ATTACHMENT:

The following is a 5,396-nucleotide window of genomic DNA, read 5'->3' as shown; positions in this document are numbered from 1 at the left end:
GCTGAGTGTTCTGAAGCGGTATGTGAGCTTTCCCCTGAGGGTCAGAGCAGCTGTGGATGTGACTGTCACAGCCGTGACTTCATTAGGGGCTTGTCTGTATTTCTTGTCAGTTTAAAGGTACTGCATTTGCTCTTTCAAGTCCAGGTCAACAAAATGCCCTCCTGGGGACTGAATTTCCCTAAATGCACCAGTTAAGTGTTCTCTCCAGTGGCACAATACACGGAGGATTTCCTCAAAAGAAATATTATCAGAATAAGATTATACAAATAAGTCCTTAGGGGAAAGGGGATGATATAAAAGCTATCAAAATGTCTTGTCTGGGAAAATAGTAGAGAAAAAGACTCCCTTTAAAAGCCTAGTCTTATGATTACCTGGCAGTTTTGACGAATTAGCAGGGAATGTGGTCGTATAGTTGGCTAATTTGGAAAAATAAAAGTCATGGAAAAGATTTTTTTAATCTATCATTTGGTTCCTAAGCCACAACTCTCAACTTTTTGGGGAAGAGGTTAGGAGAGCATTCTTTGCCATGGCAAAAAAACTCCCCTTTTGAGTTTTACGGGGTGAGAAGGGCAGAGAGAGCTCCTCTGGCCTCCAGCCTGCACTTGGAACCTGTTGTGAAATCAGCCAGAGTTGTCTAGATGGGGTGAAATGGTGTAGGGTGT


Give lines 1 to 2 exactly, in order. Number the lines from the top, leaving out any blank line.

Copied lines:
The following is a 5,396-nucleotide window of genomic DNA, read 5'->3' as shown; positions in this document are numbered from 1 at the left end:
GCTGAGTGTTCTGAAGCGGTATGTGAGCTTTCCCCTGAGGGTCAGAGCAGCTGTGGATGTGACTGTCACAGCCGTGACTTCATTAGGGGCTTGTCTGTATTTCTTGTCAGTTTAAAGGTACTGCATTTGCTCTTTCAAGTCCAGGTCAACAAAATGCCCTCCTGGGGACTGAATTTCCCTAAATGCACCAGTTAAGTGTTCTCTCCAGTGGCACAATACACGGAGGATTTCCTCAAAAGAAATATTATCAGAATAAGATTATACAAATAAGTCCTTAGGGGAAAGGGGATGATATAAAAGCTATCAAAATGTCTTGTCTGGGAAAATAGTAGAGAAAAAGACTCCCTTTAAAAGCCTAGTCTTATGATTACCTGGCAGTTTTGACGAATTAGCAGGGAATGTGGTCGTATAGTTGGCTAATTTGGAAAAATAAAAGTCATGGAAAAGATTTTTTTAATCTATCATTTGGTTCCTAAGCCACAACTCTCAACTTTTTGGGGAAGAGGTTAGGAGAGCATTCTTTGCCATGGCAAAAAAACTCCCCTTTTGAGTTTTACGGGGTGAGAAGGGCAGAGAGAGCTCCTCTGGCCTCCAGCCTGCACTTGGAACCTGTTGTGAAATCAGCCAGAGTTGTCTAGATGGGGTGAAATGGTGTAGGGTGT